the national government and, as such, charges no fees. When I asked Mervi what difference I would see if I visited a nearby city school, she said that the city school may have slightly fewer resources and the students may not achieve quite as well as Munkka students, but overall there is not much difference in either the operation or physical appearance of the two types of school. She said the private schools operate more efficiently than the city schools because of less bureaucracy. Munkka has about 1,000 students, 70 teachers, a principal, one deputy principal, two guidance counsellors, a nurse and a doctor in addition to office staff. What are the school like in Finland? Students in Finland start school at the age of seven. There are six years of primary school and six years of secondary school. Only the first three years of secondary school, Years 7, 8 and 9 are compulsory. All schools are co-ed and uniform free. Nutritious cafeteria lunches are provided at no cost to students and at a small cost to staff. The school year runs from the second week of August until mid June. Student competition for the best school One interesting aspect of the system is the competition amongst students for places at the upper secondary level. Towards the end of Year 9, students specify three preferred upper secondary schools. Schools then fill their available places from the student preference lists. A school with a very good academic reputation, such as Munkka, has more applicants than places so selects students based on academic performance to date. For example, a student in Year 9 at Munkka could list Munkka as their first preference and do well enough to be selected. Or, they could lose their place to a better performing student from another school. Because of this, at the end of Year 9 there is a flow of students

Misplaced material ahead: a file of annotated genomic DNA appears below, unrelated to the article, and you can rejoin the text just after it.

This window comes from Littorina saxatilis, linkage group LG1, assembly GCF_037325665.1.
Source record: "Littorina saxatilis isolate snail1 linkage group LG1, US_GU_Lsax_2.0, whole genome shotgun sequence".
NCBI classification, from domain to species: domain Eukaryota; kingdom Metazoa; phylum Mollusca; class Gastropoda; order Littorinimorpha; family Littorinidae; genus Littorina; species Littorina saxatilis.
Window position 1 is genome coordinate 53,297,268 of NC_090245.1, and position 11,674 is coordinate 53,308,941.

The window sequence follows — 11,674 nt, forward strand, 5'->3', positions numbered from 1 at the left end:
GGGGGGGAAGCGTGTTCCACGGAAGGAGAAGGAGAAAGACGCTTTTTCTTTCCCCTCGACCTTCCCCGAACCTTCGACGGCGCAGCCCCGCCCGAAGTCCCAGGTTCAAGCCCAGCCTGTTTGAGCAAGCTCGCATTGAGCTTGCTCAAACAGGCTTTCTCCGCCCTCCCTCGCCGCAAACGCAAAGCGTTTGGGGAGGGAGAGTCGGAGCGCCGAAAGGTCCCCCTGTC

from private to city schools and vice versa. It should be noted that parents do not necessarily aspire to have their children receive a private school education. The high level of integration of the city and private systems over many years has created a large measure of equality of opportunity for the youth of Finland.

their government matriculation exam results. Universities are free. Students must submit a five year study plan when they enrol. Further study is free with the approval of the university. Initial enrolment at university is delayed six months for boys who must do military or community service.

the number of places restricted to approximate demand. High school teachers generally complete a four year masters program in their subject and a year of teacher training. It seems that the government of China has recently moved to improve the status of teaching by providing teachers with substantial salary increases.